Sacklers Tried for Immunity in Civil Lawsuits by Filing for Bankruptcy

  • The US Supreme Court will decide whether Purdue Pharma’s bankruptcy settlement will stand.
  • The company, built by the billionaire Sackler family, declared bankruptcy in 2019 amid countless lawsuits.
  • The decision could have wide-ranging effects on how companies and organizations use bankruptcy court.

The US Supreme Court is set to hear a case that could have extraordinary consequences for companies that claim bankruptcy when faced with personal injury lawsuits – namely the Sackler family of billionaires who have been widely tied to America’s spiraling opioid epidemic.

The Sacklers’ company, Purdue Pharma, manufactured and aggressively marketed the highly addictive painkiller OxyContin. After becoming one of America’s richest families, the Sacklers have faced countless civil lawsuits on top of widespread contempt from families who have lost loved ones to opioid addiction.

The thousands of civil suits prompted Purdue Pharma to file for bankruptcy in 2019.

By 2022, Purdue Pharma reached a settlement that would exempt the Sacklers from civil lawsuits while funneling up to $6 billion towards fighting the drug epidemic they are accused of instigating, Reuters reported.

The Supreme Court will hear arguments on Monday to assess whether that settlement violates federal law. The case could have wide-ranging impacts on whether companies can continue to declare bankruptcy to dodge more severe financial consequences.

Officially referred to as third-party nonconsensual releases, the legal maneuver allows organizations to settle personal injury claims in bankruptcy court instead of civil court. The former can protect them from future litigation, making it the more cost-effective option for a company trying to avoid paying for its accused wrongs and keep its doors open.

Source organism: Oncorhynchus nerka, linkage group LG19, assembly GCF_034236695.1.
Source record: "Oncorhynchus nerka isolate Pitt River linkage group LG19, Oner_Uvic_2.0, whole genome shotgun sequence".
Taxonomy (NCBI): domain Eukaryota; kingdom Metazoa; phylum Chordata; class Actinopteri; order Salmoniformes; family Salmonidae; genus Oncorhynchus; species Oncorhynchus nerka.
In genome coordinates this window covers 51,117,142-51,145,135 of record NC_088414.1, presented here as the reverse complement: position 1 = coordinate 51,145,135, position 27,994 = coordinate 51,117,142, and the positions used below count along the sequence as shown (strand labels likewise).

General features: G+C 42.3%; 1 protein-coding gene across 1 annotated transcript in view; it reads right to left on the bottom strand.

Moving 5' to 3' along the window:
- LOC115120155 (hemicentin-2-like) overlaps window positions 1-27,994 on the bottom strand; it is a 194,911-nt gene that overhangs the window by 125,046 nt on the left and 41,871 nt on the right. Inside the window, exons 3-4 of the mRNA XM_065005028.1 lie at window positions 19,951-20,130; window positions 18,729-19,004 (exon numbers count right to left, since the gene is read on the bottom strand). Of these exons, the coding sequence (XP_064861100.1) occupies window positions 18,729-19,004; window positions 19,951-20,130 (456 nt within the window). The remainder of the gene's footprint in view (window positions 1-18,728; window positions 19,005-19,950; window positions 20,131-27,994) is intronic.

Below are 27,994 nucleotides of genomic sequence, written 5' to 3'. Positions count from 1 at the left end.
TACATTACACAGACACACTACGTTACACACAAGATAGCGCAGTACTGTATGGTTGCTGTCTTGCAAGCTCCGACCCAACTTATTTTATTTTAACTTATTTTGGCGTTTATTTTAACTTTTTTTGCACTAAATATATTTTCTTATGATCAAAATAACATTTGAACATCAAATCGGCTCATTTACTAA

Legal experts say companies are more often relying on bankruptcy court than civil court to settle claims, The New York Times reported. Opponents of the practice say it robs regular people of their day in civil court.

The Sacklers’ settlement deal did not require the Sacklers themselves to declare bankruptcy, just Purdue Pharma, according to the Times. In effect, it shields their billions of dollars accrued from OxyContin sales and grants them a unique level of immunity.

Purdue Pharma told Reuters in a statement that the legal challenge to their settlement will “single-handedly delay billions of dollars in value that should be put to use for victim compensation, opioid crisis abatement for communities across the country and overdose rescue medicines.”

“We are confident in the legality of our nearly universally supported plan of reorganization, and optimistic that the Supreme Court will agree,” Purdue’s statement said.

We will be happy to hear your thoughts

Leave a reply

Compare items
  • Total (0)
Shopping cart